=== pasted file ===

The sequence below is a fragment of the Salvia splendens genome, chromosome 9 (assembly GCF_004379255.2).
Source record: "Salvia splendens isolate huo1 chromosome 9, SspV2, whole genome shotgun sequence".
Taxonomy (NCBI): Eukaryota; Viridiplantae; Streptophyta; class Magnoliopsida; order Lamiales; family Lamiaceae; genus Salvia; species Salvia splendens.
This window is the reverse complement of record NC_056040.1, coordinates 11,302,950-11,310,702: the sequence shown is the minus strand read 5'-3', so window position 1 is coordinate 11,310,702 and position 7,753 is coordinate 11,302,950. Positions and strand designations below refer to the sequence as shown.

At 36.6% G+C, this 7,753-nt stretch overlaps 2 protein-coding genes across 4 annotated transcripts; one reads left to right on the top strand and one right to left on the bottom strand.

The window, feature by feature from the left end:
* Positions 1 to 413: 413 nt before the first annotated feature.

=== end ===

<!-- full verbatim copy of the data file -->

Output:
The sequence below is a fragment of the Salvia splendens genome, chromosome 9 (assembly GCF_004379255.2).
Source record: "Salvia splendens isolate huo1 chromosome 9, SspV2, whole genome shotgun sequence".
Taxonomy (NCBI): Eukaryota; Viridiplantae; Streptophyta; class Magnoliopsida; order Lamiales; family Lamiaceae; genus Salvia; species Salvia splendens.
This window is the reverse complement of record NC_056040.1, coordinates 11,302,950-11,310,702: the sequence shown is the minus strand read 5'-3', so window position 1 is coordinate 11,310,702 and position 7,753 is coordinate 11,302,950. Positions and strand designations below refer to the sequence as shown.

At 36.6% G+C, this 7,753-nt stretch overlaps 2 protein-coding genes across 4 annotated transcripts; one reads left to right on the top strand and one right to left on the bottom strand.

The window, feature by feature from the left end:
* Positions 1 to 413: 413 nt before the first annotated feature.